Would you share with us your source of inspiration and how and why you chose the particular perspectives for such wonderful creations as the following pictures ?
BERNARD: I don’t believe that here, in my Illustrative work, German history plays any special role. I always try, to make my illustrations a little more interesting for the viewer by using special perspectives. Of course I try to lure the children to explore the pictures more closely by adding in a lot of interesting, curious and imaginative little things. It is certainly more interesting for them to discover a treasure trove of unexpected details.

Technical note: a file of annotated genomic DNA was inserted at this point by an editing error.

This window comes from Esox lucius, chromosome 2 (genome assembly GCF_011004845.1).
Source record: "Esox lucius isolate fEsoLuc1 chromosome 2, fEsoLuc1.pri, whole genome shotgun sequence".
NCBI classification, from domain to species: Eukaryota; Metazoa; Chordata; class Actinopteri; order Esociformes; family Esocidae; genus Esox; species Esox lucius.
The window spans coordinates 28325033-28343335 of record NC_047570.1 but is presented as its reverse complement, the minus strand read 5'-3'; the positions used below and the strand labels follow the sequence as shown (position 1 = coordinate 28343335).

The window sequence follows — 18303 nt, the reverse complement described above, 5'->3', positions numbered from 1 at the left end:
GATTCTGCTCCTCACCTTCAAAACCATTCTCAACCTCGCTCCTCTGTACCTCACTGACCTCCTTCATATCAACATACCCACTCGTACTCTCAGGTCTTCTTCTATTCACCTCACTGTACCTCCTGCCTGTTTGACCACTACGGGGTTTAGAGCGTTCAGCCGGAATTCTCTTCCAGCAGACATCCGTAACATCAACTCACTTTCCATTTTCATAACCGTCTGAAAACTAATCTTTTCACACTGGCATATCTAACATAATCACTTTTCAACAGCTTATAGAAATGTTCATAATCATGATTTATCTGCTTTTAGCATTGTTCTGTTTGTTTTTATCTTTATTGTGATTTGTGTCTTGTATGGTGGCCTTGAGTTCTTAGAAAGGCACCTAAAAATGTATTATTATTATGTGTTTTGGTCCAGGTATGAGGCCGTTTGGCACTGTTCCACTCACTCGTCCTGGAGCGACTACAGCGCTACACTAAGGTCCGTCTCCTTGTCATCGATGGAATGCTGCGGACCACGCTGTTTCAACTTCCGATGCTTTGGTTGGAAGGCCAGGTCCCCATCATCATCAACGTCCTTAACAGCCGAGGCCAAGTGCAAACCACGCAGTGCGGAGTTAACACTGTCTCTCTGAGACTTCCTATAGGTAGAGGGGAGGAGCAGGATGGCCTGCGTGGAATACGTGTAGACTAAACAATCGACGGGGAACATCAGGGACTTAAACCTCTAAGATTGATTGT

Jennifer: Your love of nature and keen observation come out strongly in the botanical detail of the plants and trees in your pictures. Do you draw plants and animals from life or memory or from field sketches?
BERNARD: Photos, old books, magazines and also the Internet – these are all things I use.
Jennifer: The ability to give distinctive characterisation to animals/toys is another feature of your work.
As a guide to up and coming illustrators and art students, can you describe to us how you achieve the strength of feeling, the humour and the drama in animal faces or is it something that comes instinctively?
BERNARD: I think it comes instinctively. In addition, the publishing company and the children expect figures (animals) that they can identify with from fiction and their own memories and experience with their soft animal toys. pets and zoo or farm animals. And, in addition, one must sometimes humanize them.